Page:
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Draghi Sees Inflation Optimism in Recovery But Euro a Worry


Thursday, 25 January 2018 21:47 WIB

Bank Sentral Eropa ECBMario Draghi


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Mario Draghi expressed renewed conviction that the euro area’s recovery will revive inflation, pushing the euro to the highest in more than three years despite his concurrent warning against sharp moves in the exchange rate.

Improving economic momentum has “strengthened further our confidence that inflation will converge to close to but below 2 percent,” the European Central Bank president told reporters in Frankfurt on Thursday, adding that domestic price pressures remain muted. “Against this background, recent volatility in the exchange rate represents a source of uncertainty which requires monitoring with regard to its possible implications for the medium term outlook of price stability.”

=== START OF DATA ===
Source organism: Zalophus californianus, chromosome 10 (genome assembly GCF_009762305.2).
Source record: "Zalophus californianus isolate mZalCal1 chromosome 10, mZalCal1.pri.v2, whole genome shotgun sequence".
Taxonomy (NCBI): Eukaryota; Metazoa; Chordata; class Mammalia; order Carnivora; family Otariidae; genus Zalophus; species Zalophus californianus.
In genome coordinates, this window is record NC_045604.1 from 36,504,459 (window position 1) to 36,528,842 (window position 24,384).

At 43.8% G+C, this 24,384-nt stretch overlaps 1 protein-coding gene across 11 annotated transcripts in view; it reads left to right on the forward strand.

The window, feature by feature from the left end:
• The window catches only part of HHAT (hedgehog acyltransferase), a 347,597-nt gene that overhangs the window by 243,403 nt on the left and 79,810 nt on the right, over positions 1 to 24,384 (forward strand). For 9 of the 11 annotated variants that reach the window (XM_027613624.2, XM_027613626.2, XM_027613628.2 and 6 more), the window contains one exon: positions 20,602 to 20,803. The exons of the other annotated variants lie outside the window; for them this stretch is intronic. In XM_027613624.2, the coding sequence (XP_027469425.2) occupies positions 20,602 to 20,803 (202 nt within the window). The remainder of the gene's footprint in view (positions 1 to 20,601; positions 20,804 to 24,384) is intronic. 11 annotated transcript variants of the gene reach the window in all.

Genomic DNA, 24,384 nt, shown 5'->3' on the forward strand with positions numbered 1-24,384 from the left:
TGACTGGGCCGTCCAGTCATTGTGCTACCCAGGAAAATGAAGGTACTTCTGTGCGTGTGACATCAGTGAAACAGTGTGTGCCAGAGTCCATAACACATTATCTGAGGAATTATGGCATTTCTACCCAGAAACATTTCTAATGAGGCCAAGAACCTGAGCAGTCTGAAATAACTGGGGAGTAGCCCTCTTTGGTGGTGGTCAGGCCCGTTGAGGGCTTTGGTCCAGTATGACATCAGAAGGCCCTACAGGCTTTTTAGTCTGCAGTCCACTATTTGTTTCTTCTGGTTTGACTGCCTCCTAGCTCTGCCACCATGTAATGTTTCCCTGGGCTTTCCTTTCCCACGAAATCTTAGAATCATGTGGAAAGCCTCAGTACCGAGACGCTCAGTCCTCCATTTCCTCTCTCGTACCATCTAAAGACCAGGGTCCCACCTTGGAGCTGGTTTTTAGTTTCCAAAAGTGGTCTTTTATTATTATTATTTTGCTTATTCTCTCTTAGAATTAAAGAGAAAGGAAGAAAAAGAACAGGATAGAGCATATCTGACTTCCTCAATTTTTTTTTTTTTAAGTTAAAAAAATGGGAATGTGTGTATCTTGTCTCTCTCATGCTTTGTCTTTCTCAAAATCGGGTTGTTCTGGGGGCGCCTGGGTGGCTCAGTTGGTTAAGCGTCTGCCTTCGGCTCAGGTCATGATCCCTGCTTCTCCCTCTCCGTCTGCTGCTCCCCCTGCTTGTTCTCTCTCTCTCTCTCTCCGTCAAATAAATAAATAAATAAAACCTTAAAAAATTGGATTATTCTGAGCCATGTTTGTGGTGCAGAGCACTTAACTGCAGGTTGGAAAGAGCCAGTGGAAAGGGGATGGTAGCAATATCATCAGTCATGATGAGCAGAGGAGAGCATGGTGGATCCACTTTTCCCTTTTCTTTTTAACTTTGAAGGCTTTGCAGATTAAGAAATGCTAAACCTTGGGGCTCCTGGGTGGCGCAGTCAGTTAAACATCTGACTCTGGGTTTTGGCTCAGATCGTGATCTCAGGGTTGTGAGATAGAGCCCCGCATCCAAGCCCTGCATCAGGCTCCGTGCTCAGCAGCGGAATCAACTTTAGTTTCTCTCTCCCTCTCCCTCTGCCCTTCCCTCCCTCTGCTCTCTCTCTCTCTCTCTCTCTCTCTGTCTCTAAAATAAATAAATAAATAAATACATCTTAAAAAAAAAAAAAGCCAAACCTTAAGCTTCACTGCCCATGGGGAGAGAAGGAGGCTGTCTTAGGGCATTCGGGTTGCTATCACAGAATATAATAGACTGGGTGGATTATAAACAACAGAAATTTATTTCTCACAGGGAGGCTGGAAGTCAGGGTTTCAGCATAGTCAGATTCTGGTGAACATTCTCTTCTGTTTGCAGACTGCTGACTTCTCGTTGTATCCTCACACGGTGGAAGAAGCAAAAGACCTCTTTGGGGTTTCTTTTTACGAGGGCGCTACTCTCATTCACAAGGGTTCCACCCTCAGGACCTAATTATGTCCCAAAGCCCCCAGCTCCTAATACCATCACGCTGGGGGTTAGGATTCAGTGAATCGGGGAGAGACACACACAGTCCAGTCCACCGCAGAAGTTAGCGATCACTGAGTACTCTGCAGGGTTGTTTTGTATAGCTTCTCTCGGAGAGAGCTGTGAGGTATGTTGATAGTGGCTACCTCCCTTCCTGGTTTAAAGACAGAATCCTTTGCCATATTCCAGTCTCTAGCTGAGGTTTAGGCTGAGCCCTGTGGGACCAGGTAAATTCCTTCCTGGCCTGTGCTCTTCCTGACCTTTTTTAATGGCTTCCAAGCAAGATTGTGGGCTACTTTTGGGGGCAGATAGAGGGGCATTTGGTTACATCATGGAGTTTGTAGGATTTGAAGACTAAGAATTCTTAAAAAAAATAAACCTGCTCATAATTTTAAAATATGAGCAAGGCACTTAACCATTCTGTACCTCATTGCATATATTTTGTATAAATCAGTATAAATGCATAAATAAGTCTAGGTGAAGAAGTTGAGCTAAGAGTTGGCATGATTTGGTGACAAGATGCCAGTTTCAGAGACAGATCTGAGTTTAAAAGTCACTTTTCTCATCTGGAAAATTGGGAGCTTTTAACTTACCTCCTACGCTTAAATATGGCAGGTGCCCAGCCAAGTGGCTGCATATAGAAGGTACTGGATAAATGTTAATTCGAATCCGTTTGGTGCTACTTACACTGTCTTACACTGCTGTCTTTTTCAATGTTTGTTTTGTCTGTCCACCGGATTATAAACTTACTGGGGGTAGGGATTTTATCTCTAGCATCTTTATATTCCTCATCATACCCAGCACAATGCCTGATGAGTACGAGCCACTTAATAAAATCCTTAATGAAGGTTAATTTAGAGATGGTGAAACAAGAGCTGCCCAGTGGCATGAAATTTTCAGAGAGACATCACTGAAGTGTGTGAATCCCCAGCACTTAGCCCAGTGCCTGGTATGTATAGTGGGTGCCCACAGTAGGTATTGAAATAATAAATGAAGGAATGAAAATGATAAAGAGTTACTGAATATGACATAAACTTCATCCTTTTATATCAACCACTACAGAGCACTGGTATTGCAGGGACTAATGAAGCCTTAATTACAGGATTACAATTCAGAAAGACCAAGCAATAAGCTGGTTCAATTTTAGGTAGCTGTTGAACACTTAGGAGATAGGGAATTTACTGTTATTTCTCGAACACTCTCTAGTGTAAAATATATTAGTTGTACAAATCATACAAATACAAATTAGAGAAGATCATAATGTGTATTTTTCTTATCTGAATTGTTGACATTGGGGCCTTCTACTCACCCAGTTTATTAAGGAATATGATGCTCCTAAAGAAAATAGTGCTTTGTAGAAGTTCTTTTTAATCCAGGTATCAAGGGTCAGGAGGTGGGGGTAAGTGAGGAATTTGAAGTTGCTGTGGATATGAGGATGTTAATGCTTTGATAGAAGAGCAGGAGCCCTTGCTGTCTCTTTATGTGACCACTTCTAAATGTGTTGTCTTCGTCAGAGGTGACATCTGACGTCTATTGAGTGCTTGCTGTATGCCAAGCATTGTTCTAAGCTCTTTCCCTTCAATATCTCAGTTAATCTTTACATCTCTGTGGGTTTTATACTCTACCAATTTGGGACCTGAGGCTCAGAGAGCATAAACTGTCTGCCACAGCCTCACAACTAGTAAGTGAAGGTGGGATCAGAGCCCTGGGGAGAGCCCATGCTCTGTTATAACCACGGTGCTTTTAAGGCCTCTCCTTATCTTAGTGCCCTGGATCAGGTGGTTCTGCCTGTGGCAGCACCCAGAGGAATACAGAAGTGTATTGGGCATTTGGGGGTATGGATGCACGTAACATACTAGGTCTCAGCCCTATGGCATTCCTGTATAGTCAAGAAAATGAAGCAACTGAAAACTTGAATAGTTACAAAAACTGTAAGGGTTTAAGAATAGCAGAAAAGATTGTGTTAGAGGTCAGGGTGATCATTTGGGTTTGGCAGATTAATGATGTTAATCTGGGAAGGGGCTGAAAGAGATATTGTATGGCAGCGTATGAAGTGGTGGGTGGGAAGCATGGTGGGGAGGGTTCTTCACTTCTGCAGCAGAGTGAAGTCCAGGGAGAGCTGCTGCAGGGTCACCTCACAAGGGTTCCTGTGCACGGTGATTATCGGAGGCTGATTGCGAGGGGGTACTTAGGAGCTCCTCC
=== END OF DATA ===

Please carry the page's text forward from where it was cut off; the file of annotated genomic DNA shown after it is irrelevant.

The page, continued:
The euro jumped as much as 1 percent to the strongest level since late 2014, and was up 0.7 percent at $1.2490 at 3:20 p.m. Frankfurt time. It came off its highs after Draghi said he sees “very few chances” that interest rates will be raised this year, as some market pricing has suggested.

Those gains have triggered concern that the downward pressure on prices could complicate the ECB’s gradual exit from extraordinary stimulus. Policy makers decided last year to reduce the amount of additional stimulus they pump into the euro-area economy as of this month, but also stressed that their inflation goal remains out of sight until at least 2020.

Draghi said that an ample degree of stimulus remains necessary for underlying price pressures to converge with the ECB’s aim, but pointed to the variety of its stimulus tools that will help in achieving that.

“This continued monetary support is provided by net asset purchases, by the sizable stock of acquired assets, and the forthcoming reinvestments and by our forward guidance on interest rates,” he said.

The ECB earlier reiterated its plan to continue buying 30 billion euros ($37 billion) of assets a month until at least the end of September, while keeping interest rates unchanged.

Source : Bloomberg


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